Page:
License plate number or other identification of the vehicle's non-motorized trailer. Despite cleaning and disinfection measures, vehicles may serve as a disease vector. Knowing their usage serves assessing where the disease may have spread.

What would be the proposed requirements specific to animal movement (data requirements outlined above)

Table 2. Proposed requirements specific to animal movement
Animal movement scenario Proposed reporting requirements

Domestic movement of animals within a farm

The movement of ruminants would not be required to be reported

The current movement reporting requirements for pigs would remain unchanged.

Domestic movement of animals to a farm

The operator of the farm would report the receipt of ruminants, with the exception of cervids, at their site, namely the data requirements, within seven days of receiving the animals.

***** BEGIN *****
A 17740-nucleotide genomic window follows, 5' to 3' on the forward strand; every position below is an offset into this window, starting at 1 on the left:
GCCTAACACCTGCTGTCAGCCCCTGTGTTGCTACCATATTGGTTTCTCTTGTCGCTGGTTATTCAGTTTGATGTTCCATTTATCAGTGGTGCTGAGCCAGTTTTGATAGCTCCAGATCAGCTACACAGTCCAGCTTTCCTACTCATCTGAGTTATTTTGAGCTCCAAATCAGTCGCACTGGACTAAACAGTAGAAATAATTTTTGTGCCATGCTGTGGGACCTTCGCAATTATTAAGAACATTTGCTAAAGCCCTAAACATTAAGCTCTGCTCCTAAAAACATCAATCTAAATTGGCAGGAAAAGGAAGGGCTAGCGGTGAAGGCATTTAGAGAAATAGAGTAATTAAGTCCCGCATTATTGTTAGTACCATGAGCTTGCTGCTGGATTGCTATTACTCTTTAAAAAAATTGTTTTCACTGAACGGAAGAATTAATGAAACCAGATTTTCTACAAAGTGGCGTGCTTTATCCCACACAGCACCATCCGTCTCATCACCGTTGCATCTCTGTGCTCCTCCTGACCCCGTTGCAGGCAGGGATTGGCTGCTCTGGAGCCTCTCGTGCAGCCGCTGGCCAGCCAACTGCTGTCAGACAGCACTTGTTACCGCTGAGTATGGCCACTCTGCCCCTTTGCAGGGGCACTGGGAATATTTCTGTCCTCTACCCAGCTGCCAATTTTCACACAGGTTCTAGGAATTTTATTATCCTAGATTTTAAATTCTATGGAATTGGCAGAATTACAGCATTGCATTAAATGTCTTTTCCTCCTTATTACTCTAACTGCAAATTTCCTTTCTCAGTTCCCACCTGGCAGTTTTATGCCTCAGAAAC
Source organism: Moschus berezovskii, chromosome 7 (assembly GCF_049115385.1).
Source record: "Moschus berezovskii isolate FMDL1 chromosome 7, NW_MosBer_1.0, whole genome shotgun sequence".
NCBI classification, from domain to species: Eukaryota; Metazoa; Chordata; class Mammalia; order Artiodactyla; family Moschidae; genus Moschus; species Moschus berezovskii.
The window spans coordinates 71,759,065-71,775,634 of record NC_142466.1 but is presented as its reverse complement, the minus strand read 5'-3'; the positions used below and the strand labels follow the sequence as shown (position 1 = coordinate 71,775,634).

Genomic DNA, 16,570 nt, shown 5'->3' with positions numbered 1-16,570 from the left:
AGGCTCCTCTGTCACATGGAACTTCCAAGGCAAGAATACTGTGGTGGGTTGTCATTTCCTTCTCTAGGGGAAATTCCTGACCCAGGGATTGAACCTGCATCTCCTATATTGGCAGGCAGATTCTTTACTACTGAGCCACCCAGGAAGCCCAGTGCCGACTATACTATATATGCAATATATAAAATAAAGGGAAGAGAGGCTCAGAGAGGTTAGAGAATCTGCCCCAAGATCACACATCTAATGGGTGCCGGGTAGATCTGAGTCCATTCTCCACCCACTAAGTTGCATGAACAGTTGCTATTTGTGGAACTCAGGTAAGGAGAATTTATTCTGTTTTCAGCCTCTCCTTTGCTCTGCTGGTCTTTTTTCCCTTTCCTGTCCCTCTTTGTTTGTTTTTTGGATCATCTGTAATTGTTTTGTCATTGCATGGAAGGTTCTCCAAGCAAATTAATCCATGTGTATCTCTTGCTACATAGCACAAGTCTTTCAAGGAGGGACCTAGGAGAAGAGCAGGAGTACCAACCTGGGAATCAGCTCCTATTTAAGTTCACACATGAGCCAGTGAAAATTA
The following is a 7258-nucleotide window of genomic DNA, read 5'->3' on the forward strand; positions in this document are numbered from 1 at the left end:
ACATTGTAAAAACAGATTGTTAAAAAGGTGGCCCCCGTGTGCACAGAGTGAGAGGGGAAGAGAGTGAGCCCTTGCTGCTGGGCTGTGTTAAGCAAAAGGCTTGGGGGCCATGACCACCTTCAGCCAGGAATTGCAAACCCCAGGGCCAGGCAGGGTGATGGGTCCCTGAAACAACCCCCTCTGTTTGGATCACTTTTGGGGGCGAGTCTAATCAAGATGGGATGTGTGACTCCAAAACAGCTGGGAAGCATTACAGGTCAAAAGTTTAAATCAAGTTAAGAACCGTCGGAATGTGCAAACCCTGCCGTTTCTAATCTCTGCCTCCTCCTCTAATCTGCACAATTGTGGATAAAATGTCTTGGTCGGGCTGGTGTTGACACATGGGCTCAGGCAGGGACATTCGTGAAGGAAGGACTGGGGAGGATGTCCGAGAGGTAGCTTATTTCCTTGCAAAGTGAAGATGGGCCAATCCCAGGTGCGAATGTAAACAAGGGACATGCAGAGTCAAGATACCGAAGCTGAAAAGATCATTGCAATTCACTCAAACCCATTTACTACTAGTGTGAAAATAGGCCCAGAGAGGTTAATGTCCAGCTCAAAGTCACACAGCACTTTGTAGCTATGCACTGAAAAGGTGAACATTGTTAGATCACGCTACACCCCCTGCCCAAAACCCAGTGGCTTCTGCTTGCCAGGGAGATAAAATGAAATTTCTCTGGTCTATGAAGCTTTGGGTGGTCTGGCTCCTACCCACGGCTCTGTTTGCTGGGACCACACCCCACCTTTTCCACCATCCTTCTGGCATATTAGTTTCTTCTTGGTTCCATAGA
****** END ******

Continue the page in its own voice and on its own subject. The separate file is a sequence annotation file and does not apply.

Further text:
The current movement reporting requirements for pigs would remain unchanged.

Domestic movement of animals from a farm

The operator of the farm would report the departure of cervids from their site, namely the data requirements, within seven days of the departure of the cervids.

The current movement reporting requirements for pigs would remain unchanged.

Domestic movement of animals to a fair, an exhibition hall, or a feedlot The operator of the fair, exhibition hall or feedlot would report the receipt of animals at their site, namely the data requirements, within seven days of receiving the animals.
Domestic movement of animals to an auction market or an assembly yard The operator of the auction market or assembly yard would report the receipt of animals at their site within seven days of receiving the animals, namely the data requirements with the exception that instead of reporting the identification number of an approved indicator applied to the animal or carcass, the operator would report the quantity of animals received and their species.
Domestic movement of animals to a community pasture